If you want to understand why campuses explode, you need to comprehend what students are being taught, especially in the so called, social sciences.
The social sciences were once a harmless mishmash of common sense, jargon, and sanctification through statistics. Now, they have become a means to teach some students that they are victims and others that they are privileged oppressors.
This is a recipe to produce conflict, and it is not unintended conflict, but conflict that serves political purposes. It keeps an entire bureaucracy in place designed to respond to victims, and provides a means for some students to justify their lack of academic performance.
A member of the black student protest group Concerned Student 1950 gestures while addressing a crowd following the announcement that University of Missouri System President Tim Wolfe would resign Monday, Nov. 9, 2015, at the university in Columbia, Mo. Wolfe resigned Monday with the football team and others on campus in open revolt over his handling of racial tensions at the school. (AP Photo/Jeff Roberson)
This is a consequence, in no small measure, of the evolution of the social sciences, from campus sorcerers to the realm that bestows victimhood as some medieval monarchies once bestowed knighthood.
Decades ago, the British sociologist Stanislav Andreski published a scathing critique of the social sciences titled, “Social Science as Sorcery.” Its theme was that much of lauded social science was little more than simple, commonsense ideas reshaped in circumlocutious language.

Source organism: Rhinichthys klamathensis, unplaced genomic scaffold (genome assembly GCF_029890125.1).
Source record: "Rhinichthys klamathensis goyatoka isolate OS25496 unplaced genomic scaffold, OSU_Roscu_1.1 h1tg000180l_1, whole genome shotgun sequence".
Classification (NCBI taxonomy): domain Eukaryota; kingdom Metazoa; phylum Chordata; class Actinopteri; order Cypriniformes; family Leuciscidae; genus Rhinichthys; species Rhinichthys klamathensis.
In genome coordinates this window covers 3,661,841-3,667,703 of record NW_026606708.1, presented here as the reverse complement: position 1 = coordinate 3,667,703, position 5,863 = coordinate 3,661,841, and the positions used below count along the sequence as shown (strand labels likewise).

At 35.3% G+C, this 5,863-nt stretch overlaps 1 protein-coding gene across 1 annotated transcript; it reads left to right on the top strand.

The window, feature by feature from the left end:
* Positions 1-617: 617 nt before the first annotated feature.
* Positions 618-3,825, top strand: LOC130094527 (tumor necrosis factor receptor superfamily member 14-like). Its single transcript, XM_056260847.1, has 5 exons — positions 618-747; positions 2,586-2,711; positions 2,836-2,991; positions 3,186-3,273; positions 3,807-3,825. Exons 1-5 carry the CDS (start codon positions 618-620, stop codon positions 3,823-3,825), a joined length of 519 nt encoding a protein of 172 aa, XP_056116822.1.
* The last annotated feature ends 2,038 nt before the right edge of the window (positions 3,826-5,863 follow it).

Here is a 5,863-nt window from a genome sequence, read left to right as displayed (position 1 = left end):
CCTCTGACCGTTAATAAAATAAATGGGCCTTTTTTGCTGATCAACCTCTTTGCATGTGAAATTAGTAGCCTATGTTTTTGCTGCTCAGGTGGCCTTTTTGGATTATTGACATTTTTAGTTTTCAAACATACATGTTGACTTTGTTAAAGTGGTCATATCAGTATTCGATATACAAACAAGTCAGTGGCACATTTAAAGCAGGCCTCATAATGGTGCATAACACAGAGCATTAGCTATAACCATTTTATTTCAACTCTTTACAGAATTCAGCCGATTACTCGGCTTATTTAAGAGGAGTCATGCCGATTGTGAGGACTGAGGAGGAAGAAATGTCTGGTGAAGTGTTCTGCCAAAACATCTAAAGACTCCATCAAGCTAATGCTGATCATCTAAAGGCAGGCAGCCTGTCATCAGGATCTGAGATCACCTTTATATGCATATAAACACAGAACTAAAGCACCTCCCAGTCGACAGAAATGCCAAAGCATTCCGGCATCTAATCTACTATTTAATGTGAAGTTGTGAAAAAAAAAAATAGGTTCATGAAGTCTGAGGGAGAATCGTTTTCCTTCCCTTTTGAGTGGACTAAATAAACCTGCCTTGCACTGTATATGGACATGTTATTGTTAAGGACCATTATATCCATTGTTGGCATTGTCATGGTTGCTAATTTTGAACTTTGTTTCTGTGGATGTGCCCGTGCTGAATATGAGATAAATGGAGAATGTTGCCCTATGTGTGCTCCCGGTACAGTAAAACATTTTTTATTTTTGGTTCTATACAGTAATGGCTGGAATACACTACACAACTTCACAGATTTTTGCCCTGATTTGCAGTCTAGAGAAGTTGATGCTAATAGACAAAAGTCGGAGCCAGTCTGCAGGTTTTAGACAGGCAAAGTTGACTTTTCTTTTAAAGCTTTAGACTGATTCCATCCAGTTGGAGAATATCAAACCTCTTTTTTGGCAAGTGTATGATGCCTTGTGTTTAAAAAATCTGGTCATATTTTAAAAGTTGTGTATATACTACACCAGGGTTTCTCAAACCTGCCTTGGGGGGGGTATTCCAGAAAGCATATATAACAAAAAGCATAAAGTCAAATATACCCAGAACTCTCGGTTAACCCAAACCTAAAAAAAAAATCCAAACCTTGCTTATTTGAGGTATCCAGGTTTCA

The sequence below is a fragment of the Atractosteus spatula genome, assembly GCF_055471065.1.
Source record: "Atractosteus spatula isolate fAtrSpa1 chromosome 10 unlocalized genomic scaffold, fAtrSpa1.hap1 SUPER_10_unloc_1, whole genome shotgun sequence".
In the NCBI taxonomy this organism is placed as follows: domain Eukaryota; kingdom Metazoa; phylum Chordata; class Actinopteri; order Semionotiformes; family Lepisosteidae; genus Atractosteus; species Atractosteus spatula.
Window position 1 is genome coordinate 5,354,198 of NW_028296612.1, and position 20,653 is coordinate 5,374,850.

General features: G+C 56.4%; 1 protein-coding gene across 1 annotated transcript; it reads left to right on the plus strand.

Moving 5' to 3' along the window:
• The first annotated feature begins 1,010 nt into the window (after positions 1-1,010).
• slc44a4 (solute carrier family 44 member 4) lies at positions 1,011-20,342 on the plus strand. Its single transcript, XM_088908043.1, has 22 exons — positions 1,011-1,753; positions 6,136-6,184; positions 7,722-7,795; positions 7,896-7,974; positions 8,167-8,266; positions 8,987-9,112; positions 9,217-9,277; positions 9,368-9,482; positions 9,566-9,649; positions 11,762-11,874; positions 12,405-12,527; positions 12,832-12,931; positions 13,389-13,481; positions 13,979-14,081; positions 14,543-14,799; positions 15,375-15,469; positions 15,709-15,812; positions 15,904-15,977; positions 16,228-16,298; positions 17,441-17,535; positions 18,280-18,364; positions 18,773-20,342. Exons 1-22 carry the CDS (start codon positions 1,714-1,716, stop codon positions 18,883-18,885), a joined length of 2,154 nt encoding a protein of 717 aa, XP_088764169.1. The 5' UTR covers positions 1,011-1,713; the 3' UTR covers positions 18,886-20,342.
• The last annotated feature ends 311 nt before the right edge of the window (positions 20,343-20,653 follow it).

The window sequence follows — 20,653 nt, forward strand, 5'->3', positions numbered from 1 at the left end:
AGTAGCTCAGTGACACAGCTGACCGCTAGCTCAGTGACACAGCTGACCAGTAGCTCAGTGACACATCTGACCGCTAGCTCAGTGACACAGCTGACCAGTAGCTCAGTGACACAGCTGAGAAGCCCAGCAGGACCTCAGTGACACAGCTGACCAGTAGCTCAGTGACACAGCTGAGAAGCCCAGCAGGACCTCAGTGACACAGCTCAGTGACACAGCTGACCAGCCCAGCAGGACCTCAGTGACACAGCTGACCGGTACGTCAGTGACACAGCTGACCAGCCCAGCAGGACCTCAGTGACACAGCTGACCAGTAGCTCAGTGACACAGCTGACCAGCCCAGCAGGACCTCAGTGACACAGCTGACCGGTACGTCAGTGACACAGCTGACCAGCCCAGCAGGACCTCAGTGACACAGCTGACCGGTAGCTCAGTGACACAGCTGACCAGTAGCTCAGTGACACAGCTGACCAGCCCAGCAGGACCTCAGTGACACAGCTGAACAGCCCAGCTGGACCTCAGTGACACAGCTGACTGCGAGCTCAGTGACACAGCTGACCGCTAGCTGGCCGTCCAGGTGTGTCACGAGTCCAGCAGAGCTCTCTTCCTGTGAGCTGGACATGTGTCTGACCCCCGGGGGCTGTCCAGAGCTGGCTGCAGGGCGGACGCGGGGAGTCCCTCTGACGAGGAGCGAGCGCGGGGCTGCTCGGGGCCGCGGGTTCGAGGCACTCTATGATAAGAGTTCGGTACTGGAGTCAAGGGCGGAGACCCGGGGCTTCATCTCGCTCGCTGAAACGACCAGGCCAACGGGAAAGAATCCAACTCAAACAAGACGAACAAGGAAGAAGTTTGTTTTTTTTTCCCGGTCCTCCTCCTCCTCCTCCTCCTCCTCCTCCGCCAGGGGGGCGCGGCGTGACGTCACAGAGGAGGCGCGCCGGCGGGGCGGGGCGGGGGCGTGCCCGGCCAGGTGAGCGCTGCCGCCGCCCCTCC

Andreski’s colleagues said that he was simply upset that he was unable to do the kind of empirical work that was then the new direction for the social sciences.
Never one to shy away from a challenge, Andreski created a concept called NAch, which was a representation of need achievement.
Mixing acronyms, pretentious scientific language, and convoluted explanations into the sorcerer’s cauldron, Andreski submitted a proposal for research support to one of the major foundations and received a sizeable grant. Andreski was on his way, tongue in check, to show empirically that people with high need achievement, or positive valences on his “scientific” NAch measure, would have positive achievement outcomes,
Simply put, highly motivated people are more likely to achieve than are poorly motivated people. Really, was there ever any doubt?
In real science and engineering, you can see the consequences of research in your daily life. In pseudo science, you see a series of fads, sometimes repeating themselves.
Having moved on from sorcery, social science recently has developed some ostensible new and profound concepts that have come into vogue as part of the recent campus demonstrations. At first blush, these appear to be mere slogans emanating from protest movements.
On closer inspection, they are concepts developed in social science disciplines and taught in classrooms with utmost seriousness.